Wednesday, 27 April 2011

Keith Code? Cornering Lines? That's Just Plain Wrong . . .


Many riders (and readers) don't like the Keith Code books and 'style', but it works for me.

OK, the books take a bit of 'translation' - both from the US-speak and because they're track-oriented rather than road.  That said, I've found them useful and they've influenced how I train other riders.

But Keith also places articles on his web site forum, the most recent is about cornering lines:
Lines

Usually they're an interesting read (although you need to gently peel away the sales blurp that's knitted within the text ;) ).

But this one had me muttering, at the line: "The most obvious component of riding is the space the rider used to negotiate the bend, in common speak it is his line."  To be fair, the rest of the article makes sense.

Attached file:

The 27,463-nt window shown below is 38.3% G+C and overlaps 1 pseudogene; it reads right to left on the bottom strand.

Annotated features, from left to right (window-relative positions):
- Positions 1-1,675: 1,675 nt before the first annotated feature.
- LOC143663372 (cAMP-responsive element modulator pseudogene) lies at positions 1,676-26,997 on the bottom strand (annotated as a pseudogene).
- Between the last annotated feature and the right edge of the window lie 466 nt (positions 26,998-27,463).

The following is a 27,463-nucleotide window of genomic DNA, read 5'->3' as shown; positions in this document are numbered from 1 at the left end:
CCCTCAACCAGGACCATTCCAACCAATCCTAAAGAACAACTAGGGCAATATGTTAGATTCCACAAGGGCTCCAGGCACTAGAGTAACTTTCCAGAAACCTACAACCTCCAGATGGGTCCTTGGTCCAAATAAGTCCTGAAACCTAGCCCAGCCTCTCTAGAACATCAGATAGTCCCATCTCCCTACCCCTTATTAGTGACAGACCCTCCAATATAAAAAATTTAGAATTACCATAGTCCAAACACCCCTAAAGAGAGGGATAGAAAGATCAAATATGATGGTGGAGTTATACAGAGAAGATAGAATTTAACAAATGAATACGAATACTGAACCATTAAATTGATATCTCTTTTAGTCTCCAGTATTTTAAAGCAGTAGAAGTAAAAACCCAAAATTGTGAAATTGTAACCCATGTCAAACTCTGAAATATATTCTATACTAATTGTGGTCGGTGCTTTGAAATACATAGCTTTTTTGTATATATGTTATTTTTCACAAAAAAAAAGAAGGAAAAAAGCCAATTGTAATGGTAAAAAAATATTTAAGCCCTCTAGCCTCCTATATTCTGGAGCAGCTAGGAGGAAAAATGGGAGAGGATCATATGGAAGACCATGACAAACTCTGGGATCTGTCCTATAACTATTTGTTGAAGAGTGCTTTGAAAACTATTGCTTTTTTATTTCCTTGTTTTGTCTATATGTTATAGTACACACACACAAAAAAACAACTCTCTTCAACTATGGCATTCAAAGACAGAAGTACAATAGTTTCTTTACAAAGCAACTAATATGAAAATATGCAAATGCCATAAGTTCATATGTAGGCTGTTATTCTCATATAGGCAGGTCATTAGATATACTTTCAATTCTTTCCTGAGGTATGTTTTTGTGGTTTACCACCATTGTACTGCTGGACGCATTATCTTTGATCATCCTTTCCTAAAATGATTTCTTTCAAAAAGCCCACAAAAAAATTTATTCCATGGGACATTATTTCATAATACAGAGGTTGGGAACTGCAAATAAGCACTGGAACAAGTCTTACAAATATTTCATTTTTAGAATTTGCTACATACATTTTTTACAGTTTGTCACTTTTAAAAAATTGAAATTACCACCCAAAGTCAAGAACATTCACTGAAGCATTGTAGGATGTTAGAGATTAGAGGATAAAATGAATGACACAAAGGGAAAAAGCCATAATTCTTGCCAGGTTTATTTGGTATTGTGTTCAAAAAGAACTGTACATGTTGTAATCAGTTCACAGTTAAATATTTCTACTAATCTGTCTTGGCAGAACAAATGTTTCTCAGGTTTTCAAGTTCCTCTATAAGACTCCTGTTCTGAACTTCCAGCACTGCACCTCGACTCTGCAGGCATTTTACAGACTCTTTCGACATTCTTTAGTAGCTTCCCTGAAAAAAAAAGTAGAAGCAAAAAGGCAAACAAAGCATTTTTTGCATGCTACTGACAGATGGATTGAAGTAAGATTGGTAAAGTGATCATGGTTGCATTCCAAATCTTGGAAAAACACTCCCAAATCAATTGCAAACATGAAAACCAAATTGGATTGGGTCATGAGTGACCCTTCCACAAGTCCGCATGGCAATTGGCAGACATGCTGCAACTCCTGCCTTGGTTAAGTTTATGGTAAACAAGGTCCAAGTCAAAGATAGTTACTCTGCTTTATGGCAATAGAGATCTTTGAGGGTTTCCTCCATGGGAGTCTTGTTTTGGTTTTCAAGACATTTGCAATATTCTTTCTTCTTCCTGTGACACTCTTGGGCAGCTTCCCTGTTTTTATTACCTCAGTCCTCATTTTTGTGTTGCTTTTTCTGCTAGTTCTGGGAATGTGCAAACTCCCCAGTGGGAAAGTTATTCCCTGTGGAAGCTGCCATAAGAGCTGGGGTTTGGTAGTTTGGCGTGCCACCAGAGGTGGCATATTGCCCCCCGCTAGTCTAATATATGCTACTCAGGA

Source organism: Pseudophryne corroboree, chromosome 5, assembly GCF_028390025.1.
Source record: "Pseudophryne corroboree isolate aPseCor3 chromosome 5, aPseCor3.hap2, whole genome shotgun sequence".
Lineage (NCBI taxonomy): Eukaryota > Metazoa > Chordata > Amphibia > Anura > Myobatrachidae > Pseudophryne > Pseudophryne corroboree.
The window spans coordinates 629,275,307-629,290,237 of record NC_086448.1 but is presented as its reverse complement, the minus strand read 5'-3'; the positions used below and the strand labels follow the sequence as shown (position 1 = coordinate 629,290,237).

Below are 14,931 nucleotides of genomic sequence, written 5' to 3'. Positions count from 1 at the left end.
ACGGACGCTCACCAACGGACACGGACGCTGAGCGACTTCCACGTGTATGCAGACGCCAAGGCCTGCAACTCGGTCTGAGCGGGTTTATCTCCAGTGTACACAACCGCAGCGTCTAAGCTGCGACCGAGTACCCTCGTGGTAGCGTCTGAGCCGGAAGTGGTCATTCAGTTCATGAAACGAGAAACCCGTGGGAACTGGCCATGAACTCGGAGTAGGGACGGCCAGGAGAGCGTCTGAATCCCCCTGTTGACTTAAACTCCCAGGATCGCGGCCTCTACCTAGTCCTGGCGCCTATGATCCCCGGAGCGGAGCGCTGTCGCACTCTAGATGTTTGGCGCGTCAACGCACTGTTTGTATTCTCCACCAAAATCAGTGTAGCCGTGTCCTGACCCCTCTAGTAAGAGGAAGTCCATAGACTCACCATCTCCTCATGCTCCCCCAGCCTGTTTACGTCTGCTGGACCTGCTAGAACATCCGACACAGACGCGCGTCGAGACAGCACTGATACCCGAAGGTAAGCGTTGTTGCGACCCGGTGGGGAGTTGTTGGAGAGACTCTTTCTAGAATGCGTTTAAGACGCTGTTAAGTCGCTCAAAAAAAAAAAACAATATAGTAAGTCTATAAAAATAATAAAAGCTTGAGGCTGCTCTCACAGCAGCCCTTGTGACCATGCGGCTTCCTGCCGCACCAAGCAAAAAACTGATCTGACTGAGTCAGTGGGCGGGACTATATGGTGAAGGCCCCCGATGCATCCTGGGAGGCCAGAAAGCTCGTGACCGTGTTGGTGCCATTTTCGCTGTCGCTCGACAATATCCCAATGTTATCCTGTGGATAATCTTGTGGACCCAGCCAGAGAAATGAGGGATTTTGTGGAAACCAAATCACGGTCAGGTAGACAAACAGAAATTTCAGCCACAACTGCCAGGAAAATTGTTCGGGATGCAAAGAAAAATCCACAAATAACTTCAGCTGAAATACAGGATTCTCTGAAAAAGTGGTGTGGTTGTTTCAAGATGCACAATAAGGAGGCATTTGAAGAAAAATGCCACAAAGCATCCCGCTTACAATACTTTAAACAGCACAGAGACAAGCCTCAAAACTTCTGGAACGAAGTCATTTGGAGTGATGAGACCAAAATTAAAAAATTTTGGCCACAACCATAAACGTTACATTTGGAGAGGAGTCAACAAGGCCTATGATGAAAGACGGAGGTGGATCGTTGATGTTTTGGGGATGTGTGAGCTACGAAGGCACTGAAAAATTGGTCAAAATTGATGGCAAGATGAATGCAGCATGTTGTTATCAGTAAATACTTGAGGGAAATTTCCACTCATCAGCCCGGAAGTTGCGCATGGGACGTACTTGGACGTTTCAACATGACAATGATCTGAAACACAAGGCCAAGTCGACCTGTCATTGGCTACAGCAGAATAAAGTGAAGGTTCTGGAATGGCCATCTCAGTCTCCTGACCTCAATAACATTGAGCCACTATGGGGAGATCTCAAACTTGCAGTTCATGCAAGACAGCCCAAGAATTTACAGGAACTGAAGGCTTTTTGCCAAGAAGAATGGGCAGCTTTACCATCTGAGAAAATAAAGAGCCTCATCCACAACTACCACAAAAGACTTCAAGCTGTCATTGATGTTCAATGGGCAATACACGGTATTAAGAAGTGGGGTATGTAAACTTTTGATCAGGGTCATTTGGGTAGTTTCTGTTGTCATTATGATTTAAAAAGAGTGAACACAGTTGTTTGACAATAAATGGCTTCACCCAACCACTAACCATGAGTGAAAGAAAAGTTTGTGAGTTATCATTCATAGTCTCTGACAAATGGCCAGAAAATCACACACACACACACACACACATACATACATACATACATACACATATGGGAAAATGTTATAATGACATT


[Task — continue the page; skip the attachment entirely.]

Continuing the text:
The gist is that you should hone 'accuracy' of lines on a track (by taking training ;) ) before you try lines on-road.  To a point I agree - although he's talking about 'accuracy' from some riders of 'within +/- 5 feet'!!!  That's a good part of the width of a typical UK road!  With that degree of random riding, being on a track has to be good for road safety.

But as far as skills and 'training' for on-road cornering go, I emphasise the approach, set-up and negotiation of the bend long before getting into the necessity of 'lines', as the basic skills should be fluent before essential brain capacity (Code's '$10' to spend) is used for planning and implementing 'lines'.

See the specific cornering page for more details.



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2 comments:

陳育麟 said...

Keith Code, himself, said on his book that he discovered counter-steering. Do you really think so? Do you check this history yourself?

陳育麟 said...

Keith Code, himself, said on his book that he discovered counter-steering. Do you really think so? Do you check this history yourself?